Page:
Fiction Writing Tips: Writing Character Emotions

(I’m terribly sorry but this morning’s post was delayed due to numerous weather difficulties. Thank you all for grace!  NCWA blogservant)

NCWA welcomes Jeanne Marie Leach in the first of three Thursday posts on Fiction Writing Tips.



Characters always act, think, feel and talk, so be sure to use a balance of these things. SHOW the reader how the characters feel, don’t TELL. Words that end in ‘ly’ tell. For example let’s use the following sentence.

“Wow,” she said excitedly.

What does this tell you? She is excited. How excited is she? We don’t really know. This is basically TELLING and doesn’t give your writing much zing.

Try rewriting this same sentence using her body language to SHOW us how she is feeling. How about something like the following:

“Wow,” she said. Her eyes grew as wide as the pocket watch itself, and her mouth dropped open.

Can you see her in your mind as she responds to what is happening? This gives you more of an idea of how excited she really is.

Also, give your characters habits like running their hands through their hair or tapping their pen on the table when nervous, or clenching their teen then angry. Let the reader see the character’s emotions through physiological aspects such as facial expressions, how they walk.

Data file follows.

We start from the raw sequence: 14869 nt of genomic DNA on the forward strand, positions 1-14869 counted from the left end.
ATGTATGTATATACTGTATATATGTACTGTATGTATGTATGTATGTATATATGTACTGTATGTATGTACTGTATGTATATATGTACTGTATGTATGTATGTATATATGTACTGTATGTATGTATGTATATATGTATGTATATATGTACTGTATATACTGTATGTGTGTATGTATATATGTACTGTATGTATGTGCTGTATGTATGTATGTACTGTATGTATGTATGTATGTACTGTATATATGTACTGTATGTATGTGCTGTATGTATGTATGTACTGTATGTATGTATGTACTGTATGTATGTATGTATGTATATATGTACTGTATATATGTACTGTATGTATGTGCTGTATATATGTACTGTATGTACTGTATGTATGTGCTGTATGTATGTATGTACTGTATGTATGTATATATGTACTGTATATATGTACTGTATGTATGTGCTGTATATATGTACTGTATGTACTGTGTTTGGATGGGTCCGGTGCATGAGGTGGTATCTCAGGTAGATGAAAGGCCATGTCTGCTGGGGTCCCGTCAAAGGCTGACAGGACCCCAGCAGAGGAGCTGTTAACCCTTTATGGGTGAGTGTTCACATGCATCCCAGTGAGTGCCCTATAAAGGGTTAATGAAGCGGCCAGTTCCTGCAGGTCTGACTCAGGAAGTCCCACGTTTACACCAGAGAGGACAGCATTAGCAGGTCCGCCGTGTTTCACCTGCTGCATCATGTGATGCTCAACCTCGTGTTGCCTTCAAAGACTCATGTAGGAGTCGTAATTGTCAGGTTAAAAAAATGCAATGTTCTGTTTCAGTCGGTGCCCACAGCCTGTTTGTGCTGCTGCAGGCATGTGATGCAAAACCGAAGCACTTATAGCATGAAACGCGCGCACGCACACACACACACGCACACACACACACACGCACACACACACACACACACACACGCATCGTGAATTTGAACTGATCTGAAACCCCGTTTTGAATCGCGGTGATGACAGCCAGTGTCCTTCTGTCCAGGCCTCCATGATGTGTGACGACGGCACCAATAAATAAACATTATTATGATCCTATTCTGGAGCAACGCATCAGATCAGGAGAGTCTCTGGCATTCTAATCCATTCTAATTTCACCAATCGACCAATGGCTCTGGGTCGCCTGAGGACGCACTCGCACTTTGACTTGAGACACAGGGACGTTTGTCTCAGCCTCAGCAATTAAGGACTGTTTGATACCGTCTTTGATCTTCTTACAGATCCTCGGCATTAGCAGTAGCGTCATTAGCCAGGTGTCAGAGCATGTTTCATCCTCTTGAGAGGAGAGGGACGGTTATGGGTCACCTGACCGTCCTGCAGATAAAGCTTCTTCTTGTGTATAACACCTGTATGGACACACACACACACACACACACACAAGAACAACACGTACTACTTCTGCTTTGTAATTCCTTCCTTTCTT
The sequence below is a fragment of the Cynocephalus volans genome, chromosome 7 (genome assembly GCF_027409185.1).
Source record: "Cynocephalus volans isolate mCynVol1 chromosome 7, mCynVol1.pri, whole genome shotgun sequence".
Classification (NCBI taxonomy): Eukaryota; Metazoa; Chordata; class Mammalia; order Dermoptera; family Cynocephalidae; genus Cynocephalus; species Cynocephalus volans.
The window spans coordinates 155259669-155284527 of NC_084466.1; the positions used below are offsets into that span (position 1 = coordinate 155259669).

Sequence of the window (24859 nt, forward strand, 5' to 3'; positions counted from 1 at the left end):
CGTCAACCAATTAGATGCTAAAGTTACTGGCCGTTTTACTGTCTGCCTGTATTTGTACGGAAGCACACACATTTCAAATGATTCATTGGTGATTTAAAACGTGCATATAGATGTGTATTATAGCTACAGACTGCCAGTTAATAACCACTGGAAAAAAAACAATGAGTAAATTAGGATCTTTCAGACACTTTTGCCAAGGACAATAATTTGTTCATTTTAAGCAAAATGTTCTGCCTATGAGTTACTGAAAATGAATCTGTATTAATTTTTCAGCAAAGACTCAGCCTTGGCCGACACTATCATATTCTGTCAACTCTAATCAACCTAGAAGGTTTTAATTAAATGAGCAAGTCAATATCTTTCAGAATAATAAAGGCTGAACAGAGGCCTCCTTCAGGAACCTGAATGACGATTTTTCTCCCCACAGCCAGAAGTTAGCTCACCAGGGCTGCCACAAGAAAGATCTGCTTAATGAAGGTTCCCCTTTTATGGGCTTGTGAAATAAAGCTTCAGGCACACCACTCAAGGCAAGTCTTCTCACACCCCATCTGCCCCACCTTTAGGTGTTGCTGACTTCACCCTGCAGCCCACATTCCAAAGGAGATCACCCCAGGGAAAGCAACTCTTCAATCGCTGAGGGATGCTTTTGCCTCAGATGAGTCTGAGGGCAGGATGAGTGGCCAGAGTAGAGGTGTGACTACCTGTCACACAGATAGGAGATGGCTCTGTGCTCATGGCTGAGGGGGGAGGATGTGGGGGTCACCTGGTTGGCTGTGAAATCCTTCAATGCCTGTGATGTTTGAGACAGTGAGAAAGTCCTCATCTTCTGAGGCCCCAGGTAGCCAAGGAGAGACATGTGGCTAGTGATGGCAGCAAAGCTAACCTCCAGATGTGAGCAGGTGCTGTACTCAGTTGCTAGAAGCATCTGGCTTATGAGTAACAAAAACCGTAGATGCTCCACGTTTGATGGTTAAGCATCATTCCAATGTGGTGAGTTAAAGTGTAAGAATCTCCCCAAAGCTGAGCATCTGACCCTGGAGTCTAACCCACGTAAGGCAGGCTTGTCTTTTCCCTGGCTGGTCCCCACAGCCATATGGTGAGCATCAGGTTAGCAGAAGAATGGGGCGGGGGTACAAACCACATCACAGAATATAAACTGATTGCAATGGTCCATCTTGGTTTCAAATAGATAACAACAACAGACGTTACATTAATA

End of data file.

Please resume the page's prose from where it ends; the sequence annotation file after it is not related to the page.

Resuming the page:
Below are some common responses your characters will experience. After the emotion are some physiological reactions to that experience.

  1. Anger – breathing speeds up, heart pounds, jaws tighten, the body prepares to fight or flee
  2. Sorrow – tears, stooped shoulders, eyes half closed, shaky voice, head down
  3. Embarrassment – flushed cheeks, looking down at the ground, avoiding eye contact, wanting to hide
  4. Happiness – big smile, eyes wide and bright, hands clasped, unstoppable tears, eager to hug and does so enthusiastically


** All these are taken from Jeanne’s book, WRITING BASICS FOR BEGINNERS and are copyrighted. **

Jeanne Marie Leach is a multi-published fiction author, freelance editor, speaker, writing coach, and teaches fiction editing. She judges the Genesis Contest and the Carol Awards and has mentored beginning writers, many of whom have gone on to win or final in writing contests and  are now published.

 Jeanne Marie Leach

Author * Speaker * Freelance Fiction Editor * Writing Coach


3 thoughts on “Fiction Writing Tips: Writing Character Emotions

  1. I noticed that Jean Marie is a judge for the American Christian Fiction Writers Association Genesis Contest. It’s one of the better contests for Christian Novelists and is open for entries right now. Go to and look at the tab for the Genesis contest which is for unpublished authors. There is a fee and membership dues for contest entry.
    Many members of NCWA are also ACFW members. We have some talented writers in our group. Would be nice to see some finalists in the contest this year.


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